"For the purposes of this Convention statements made by and other conduct of a party are to be interpreted according to his intent where the other party knew or could not have been unaware what that intent was."

    Next, the court commented that the Convention specifically permits the enforcement of oral contracts.11 Finally, the court observed that Article 8(3) requires courts to give "due consideration ... to all relevant circumstances of the case, including the negotiations" in determining the parties' intent.12 Read in concert, these provisions prompted the court to conclude that it could consider parol evidence to determine the parties' subjective intent, even if the evidence contradicts the written terms of the parties' purported agreement.

    The approach to parol evidence and subjective intent taken by the MCC court has been followed by several other courts, leaving little doubt that written agreements governed by the Convention will be subject to far greater scrutiny than the same agreements would be if governed by the UCC.13

    If, as the MCC court concluded, a party's subjective intent is a relevant inquiry even in the face of contrary written terms, then is it not plausible that a party could defeat a dispositive motion simply by submitting an affidavit, in which the party asserted that it was not the party's intention to be bound by the contract terms at issue? Concerned over such an interpretation of its opinion, the MCC court addressed this issue, noting that its decision was based in large measure on the unique circumstance in this case that both parties acknowledged "a subjective intent not to be bound by the terms of a prenprinted writing."14 Because, in the vernacular of Article 8, the defendant "knew or could not have been unaware" what the plaintiff's intent was, the court was compelled to examine the plaintiff's subjective intent. When a party does not know or could not have been aware of the other party's intent, the court must abandon the subjective intent inquiry of Article 8(1) in favor of the objective "reasonable person" standard of Article 8(2), which provides:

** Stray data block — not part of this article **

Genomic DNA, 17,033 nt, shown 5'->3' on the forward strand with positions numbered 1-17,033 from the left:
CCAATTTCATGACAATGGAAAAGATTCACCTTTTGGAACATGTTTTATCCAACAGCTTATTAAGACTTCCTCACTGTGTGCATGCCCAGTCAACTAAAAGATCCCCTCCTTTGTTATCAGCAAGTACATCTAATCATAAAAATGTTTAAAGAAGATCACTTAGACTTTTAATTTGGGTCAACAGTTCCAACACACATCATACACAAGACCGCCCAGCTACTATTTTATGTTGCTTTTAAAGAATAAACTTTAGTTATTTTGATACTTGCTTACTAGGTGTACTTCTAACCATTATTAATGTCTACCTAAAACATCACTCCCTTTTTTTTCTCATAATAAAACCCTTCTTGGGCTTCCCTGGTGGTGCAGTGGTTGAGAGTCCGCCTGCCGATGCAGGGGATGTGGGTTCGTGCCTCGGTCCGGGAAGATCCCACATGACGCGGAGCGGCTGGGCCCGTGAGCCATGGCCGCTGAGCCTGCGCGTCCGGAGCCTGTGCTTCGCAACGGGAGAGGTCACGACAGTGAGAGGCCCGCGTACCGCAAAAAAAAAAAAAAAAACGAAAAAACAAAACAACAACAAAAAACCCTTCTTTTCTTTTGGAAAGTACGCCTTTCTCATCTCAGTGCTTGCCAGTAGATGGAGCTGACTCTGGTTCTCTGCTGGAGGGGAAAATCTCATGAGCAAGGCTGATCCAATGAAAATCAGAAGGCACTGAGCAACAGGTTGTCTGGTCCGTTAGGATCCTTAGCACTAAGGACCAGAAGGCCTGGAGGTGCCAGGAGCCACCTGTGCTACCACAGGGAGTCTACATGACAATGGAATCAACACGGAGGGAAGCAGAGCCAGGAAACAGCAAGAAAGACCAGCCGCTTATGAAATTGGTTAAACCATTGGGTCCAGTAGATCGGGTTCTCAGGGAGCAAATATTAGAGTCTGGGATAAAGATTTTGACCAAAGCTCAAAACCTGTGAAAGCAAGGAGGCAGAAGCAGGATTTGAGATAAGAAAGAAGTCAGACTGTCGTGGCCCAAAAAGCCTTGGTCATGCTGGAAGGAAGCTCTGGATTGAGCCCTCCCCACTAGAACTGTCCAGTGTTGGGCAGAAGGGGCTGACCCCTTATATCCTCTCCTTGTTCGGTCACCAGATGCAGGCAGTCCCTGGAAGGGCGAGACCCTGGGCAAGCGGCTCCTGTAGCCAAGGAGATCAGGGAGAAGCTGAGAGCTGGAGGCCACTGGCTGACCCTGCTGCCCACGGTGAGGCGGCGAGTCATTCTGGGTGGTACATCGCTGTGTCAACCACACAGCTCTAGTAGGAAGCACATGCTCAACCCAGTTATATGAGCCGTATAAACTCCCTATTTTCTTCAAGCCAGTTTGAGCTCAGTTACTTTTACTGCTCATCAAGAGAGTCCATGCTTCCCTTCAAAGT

"If the preceding paragraph is not applicable, statements made by and other conduct of a party are to be interpreted according to the understanding that a reasonable person of the same kind as the other party would have had in the same circumstances."

    Most courts that have addressed the role of parol evidence in the context of a written contract governed by the Convention have agreed with the MCC court's conclusion that parol evidence is appropriately considered in determining the parties' intent.15 One court, however, reached a contrary result. Responding to a parol evidence rule issue raised in the broader context of a choice of law question in Beijing Metals & Minerals Imports/Exports Corp. v. American Business Center Inc., the Fifth Circuit decided that it was unnecessary to resolve the choice of law issue "because our discussion is limited to application of the Parol Evidence Rule ... which applies regardless" of whether the Convention or another body of law applies.16